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Scales help you a lot when you go into improvising, and memorizing pieces.  Technical exercises helps strengthen your fingers so you can play "Faster".  Keep your hands warm during the process of the entire day, espeacially in the winter, so your joints don't stiff up, and technical excercises also gets you ready for playing difficult pieces later on in your practice.  After playing your excercises you should go into pieces you know really well, like the ones you've learned before and play those over for 1) keep them in your repitore and 2) to get your hands ready for your real practicing.  
 
Ryan
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benedict
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Re: Playing scales *fast*
« Reply #11 on: Oct 26th, 2002, 12:56pm »
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Sviatoslav Richter never played any scales.
 
Walter Gieseking never played any scales.
 
They just played music (which actually contains a lot of scales and other melodic and harmonic patterns).
 
Anybody has any idea how they could be so inspired and technically formidable without any scales, or Hanon, or Czerny or.... ?
 
Reminds me of the scene in Dead Poets Society where the teacher have the whole class tear the analytical treatice on poetry.
 
It would be great if music was the true road to music.
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SteveK
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Re: Playing scales *fast*
« Reply #12 on: Oct 26th, 2002, 6:52pm »
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In my case, my teacher only wants me to play Chopin Etudes!!!  But I just play Czerny for fun.  I play the School of Velocity and I am almost finished with that book!  When I told her I was playing Czerny, she said, "Goodbye Czerny!"  
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e60m5
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Re: Playing scales *fast*
« Reply #13 on: Oct 28th, 2002, 12:36am »
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Scales are very important for the building of proper technique, with regards to fingerwork, rhythm, steadiness, and especially evenness of tone.  But let me also stress that whilst essential for development and formation of technique, one should never kill one's self over scales and hours of practice every day. It is a given that yes, hours and hours of drills and scales will steady the fingers, strengthen the fingers/forearms, and give other valuable benefits, but in the end, we as pianists strive to create music; we do not strive to create endless perfect runs of scales and notes up and down the keyboard like a machine. It is much more valuable to play the music, the real repetoire, than to perform all these exercises and drills, endlessly, hour after hour, day after day.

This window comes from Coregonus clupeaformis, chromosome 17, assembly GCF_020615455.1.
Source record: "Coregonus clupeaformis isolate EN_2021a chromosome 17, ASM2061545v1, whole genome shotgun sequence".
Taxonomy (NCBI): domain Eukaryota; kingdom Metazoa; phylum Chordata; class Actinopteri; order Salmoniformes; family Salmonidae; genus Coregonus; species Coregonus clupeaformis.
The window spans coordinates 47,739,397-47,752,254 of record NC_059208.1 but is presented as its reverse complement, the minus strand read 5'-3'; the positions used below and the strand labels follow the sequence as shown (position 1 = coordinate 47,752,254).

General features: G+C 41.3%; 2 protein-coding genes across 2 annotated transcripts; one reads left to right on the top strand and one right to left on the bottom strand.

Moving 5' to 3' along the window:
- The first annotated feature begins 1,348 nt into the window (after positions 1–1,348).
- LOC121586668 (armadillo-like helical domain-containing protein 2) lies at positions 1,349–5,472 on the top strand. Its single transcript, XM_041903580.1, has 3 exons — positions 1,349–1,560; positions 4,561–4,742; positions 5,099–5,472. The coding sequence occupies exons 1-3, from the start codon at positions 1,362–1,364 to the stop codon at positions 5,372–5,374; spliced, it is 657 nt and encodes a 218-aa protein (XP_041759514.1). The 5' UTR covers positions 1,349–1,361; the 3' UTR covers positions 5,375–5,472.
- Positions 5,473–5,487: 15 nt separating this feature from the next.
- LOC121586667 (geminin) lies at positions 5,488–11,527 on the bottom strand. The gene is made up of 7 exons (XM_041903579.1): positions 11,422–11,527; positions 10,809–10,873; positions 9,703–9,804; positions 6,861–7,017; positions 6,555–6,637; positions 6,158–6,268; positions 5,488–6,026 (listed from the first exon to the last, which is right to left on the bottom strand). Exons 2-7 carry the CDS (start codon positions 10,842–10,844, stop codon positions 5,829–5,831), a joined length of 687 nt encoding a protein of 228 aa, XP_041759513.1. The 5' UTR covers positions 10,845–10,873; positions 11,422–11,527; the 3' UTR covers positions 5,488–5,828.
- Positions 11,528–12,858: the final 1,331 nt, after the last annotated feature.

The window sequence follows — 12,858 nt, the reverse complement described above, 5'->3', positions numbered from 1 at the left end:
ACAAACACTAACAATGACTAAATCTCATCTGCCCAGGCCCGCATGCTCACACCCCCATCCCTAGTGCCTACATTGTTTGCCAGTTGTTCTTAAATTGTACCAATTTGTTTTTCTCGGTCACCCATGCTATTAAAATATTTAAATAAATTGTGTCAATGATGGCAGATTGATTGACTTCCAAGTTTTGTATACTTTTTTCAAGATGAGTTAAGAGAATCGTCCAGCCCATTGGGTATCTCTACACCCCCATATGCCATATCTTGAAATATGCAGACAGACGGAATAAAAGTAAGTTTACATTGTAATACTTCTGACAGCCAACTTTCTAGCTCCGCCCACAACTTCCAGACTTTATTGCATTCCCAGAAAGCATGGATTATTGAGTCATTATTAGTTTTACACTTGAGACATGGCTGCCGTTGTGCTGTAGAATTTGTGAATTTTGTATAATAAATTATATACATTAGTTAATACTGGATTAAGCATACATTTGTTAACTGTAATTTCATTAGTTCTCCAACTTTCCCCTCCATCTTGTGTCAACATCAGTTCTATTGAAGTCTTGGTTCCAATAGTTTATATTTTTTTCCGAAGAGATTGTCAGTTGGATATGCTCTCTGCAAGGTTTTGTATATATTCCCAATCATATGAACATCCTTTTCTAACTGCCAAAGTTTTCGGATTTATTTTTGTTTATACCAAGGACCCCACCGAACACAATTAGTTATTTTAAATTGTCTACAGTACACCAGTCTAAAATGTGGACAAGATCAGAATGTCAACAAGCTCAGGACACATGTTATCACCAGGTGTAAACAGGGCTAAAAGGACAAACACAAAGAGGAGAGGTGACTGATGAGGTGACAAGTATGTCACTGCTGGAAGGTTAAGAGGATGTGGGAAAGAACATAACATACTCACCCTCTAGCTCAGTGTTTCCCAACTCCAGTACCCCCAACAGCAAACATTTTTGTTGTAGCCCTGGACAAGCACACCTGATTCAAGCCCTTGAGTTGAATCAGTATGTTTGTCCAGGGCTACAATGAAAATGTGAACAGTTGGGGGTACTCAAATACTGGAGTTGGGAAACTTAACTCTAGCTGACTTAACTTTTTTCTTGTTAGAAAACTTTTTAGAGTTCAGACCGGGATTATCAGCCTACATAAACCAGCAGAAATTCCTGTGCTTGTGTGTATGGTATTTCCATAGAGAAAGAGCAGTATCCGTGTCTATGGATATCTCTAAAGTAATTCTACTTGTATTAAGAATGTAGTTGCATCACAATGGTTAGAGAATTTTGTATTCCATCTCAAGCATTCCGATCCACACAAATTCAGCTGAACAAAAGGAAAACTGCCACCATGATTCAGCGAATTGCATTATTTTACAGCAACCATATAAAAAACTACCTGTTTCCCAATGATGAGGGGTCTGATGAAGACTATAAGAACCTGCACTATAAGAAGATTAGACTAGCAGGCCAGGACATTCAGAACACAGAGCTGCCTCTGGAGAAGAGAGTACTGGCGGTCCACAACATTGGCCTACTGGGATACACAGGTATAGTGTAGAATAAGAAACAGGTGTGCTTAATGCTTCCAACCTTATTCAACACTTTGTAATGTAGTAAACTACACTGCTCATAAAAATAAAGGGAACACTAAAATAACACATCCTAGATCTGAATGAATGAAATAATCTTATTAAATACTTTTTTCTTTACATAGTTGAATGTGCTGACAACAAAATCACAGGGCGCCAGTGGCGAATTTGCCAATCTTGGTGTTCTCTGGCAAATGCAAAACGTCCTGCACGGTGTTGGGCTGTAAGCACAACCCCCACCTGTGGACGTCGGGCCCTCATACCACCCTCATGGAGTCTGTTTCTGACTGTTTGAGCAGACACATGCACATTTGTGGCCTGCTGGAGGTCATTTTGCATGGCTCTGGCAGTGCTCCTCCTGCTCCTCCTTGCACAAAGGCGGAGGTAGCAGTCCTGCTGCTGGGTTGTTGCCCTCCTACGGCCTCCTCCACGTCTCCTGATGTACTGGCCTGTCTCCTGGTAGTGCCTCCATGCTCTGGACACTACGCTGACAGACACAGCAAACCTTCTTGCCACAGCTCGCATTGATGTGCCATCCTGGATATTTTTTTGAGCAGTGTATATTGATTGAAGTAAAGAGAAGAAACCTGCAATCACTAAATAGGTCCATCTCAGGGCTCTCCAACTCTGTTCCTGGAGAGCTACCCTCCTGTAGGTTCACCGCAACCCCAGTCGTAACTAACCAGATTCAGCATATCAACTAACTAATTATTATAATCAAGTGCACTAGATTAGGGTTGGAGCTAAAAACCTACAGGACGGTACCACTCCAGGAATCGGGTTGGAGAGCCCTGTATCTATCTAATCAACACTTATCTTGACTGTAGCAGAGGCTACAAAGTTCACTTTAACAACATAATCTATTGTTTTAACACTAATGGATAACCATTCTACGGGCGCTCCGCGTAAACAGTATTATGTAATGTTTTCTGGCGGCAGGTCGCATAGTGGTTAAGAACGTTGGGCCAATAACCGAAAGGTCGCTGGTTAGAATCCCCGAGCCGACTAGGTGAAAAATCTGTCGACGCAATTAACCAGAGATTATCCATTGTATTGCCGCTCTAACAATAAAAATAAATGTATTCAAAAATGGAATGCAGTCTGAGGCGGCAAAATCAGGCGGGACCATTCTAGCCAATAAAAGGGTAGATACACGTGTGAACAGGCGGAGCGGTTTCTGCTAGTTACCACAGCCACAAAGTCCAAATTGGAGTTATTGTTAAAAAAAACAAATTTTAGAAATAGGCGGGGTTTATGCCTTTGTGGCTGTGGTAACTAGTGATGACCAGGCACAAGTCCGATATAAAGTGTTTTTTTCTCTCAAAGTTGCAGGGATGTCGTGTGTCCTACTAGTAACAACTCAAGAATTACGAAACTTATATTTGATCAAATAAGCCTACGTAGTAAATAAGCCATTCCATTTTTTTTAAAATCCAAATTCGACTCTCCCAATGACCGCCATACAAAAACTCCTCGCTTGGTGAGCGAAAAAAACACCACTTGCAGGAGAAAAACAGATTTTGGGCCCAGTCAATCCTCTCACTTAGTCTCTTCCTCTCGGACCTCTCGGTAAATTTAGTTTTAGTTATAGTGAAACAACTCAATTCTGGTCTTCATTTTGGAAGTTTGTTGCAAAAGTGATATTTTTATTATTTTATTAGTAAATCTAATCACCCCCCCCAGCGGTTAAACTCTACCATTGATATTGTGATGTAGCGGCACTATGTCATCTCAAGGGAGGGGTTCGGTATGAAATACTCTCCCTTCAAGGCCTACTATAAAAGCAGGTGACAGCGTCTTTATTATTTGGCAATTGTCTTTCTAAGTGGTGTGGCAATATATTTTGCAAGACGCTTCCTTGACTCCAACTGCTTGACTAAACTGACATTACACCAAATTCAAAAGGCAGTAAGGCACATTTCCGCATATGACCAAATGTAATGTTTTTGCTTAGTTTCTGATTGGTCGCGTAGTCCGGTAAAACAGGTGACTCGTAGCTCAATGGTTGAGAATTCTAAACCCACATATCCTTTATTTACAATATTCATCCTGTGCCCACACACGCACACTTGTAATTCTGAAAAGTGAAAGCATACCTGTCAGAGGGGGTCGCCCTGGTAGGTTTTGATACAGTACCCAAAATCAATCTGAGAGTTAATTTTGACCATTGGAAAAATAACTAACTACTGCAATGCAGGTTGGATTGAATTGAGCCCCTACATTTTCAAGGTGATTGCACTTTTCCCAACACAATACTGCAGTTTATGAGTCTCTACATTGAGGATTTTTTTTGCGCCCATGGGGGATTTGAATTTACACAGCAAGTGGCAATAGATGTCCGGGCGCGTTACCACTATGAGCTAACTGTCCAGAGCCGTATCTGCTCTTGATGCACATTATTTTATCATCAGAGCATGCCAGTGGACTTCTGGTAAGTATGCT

Yes, I know what's coming. Scales are essential to play the repertoire, to play the music. I will be the last to deny this fact. But instead of trying endlessly to perfect the scales, I find it just as valuable, if not more valuable, to perfect one's style; one's expression; one's own way of expressing one's self through the music in a way that only you can.  
 
For in the end, that's what sets us apart as pianists; anyone can attain the technique, anyone can play the notes. It is how we play the notes, and what we get across, that really distinguishes us from each other. It is this that is the soul in music.
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Kilgore_Trout
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Re: Playing scales *fast*
« Reply #14 on: Dec 26th, 2002, 10:33pm »
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"we do not strive to create endless perfect runs of scales and notes up and down the keyboard like a machine."
 
Unless of course, you are Philip Glass.
 
Sorry, I couldn't resist.
 
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annuy
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Re: Playing scales *fast*
« Reply #15 on: Dec 31st, 2002, 5:03pm »
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Based on my experience, the only way to play scales fast is to make sure that the fingers are as close as possible to the keys.  That requires  independent finger action without the help of the arms.  Too much arm, wrist and shoulder movement interferes with the speed and makes it too complicated for your eyes to keep up with speed.  This means playing without much effort from the arms or wrist.  It's all in the fingers.
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RachFan
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Re: Playing scales *fast*
« Reply #16 on: Jan 6th, 2003, 3:14am »
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I believe that SOME technical work during practice is essential.  But the practice session shouldn't be biased toward technical work either.  Scales (and arpeggios which are abbreviated scales) are hugely important.  Their fingerings can often be directly applied to pieces where partial scales occur in passage work, short cadenzas, etc.  The most important scales in all keys are the major and harmonic minor scales, in my opinion, since that minor mode seems to occur more frequently in the repertoire.  The chromatic scale is essential as well.  Speed can be won through metrome drills over time, and avoiding too much arm weight.  Keeping the thumbs parallel to the hand rather than "passing the thumb under" is also a big help in that endeavor.  Still, I believe that accuracy, evenness, fluidity, and clarity in performing scales is more important than the goal of sheer speed per se.
 
In other technical matters, I would consign Pishna and Czerny to an obscure corner of the music cabinet.  Hanon has some value to reestablishing evenness of playing (and does so unfailingly), but should be used by exception when absolutely needed.  Most technical work can be fashioned directly from troublesome passages within pieces themselves.  Open any piece by Rachmaninoff, for example, and someplace therein you'll have an important technical exercise ready made for you.  That kind of learning is far more profound and transferrable than any dusty volume of Czerny.  Incidentally, I like to do technical practice AFTER my work on repertoire rather than as an initial warm-up.